In a world used to interactive web pages, it is hard to describe the impact these two technologies had on web development. Prior to Ajax, every significant user interaction involved the whole page being refreshed. Every button press, every click on a link required a trip to the server. On a fast corporate Intranet this might not be a big deal, but on slow public Internet connections it was often a significant delay and well above the Doherty Threshold.

Ajax and jQuery changed all that. When the user clicked on a link, JavaScript could make a request asynchronously and then insert the newly fetched data into the existing web page, providing a far richer user experience.

It was these two techniques gave us the foundation of all modern web frameworks.

Client-side frameworks

With jQuery showing that it was possible to produce a standardised, cross-browser development experience and with browser manufacturers showing an increased willingness to adopt HTML and JavaScript standards, a new class of web framework was born: the client-side framework. This space saw (and continues to see) the same rapid churn that we had with server-side frameworks in the preceding era.

One very happy side-effect of the new growth in web applications was the pressure it put on Microsoft to ensure that Internet Explorer was capable of rendering them. Internet Explorer had lagged behind Chrome, Firefox and Safari and Microsoft's browser was rapidly losing market share. Its years of entrenchment into corporate Intranets meant that it took the world years to finally rid itself of Internet Explorer and it is only in the last couple of years where frameworks have been able to rid themselves of having to provide Internet Explorer compatibility.

Client-side frameworks have enabled SPAs (single page applications) and PWAs (progressive web applications) to flourish. In these technologies, JavaScript code running on the user's web browser constructs and reconstructs a single web page, mutating it on the fly in response to user input and AJAX responses. Typically the browser will only ever request a single web page from the server (hence the term single page application).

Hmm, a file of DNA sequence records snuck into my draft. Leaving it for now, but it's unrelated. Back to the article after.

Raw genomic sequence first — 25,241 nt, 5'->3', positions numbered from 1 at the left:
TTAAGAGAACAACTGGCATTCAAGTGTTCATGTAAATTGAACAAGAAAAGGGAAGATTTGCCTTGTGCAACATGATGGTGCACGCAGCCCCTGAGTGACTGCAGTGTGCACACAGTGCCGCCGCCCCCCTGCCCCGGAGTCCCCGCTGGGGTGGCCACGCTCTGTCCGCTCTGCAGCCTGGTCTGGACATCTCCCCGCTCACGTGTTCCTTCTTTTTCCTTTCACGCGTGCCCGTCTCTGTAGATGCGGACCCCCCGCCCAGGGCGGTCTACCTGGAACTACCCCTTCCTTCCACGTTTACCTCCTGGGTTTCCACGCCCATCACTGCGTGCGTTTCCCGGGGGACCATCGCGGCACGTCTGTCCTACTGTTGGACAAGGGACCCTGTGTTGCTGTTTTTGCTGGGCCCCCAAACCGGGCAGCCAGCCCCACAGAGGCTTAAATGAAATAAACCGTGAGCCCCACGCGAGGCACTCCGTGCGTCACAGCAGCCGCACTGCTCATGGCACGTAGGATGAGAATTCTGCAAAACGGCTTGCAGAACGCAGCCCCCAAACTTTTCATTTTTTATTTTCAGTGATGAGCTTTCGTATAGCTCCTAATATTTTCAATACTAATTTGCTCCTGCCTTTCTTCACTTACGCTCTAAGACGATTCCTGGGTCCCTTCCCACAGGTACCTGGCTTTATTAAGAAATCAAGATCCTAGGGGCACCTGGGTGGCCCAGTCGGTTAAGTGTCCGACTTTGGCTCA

Where next?

It has been fascinating to see that recent developments in Next.js and React are bringing their client-side technologies back around to include server-side rendering as well. Their different approaches are motivated by desire to deliver faster first-time-to-render performance in order to achieve higher SEO rankings and to reduce client download size respectively. Another one to watch is Microsoft's approach with Blazor. Running C# code in the browser will be of tremendous interest to the corporate world in the coming years.


The web framework space has been characterised by the rapid churn of new technologies, often with alarmingly short lifespans.

Progress has been faster when browser manufacturers work together to create and implement standards and stifled during periods where they pursue competing standards and we can only hope that the big three players continue to collaborate for many years to come.

Meanwhile, web technologies continue to edge ever closer to the decades old nirvana of "write once, run anywhere", but like the hare never quite catching the tortoise there is still a little way to go yet...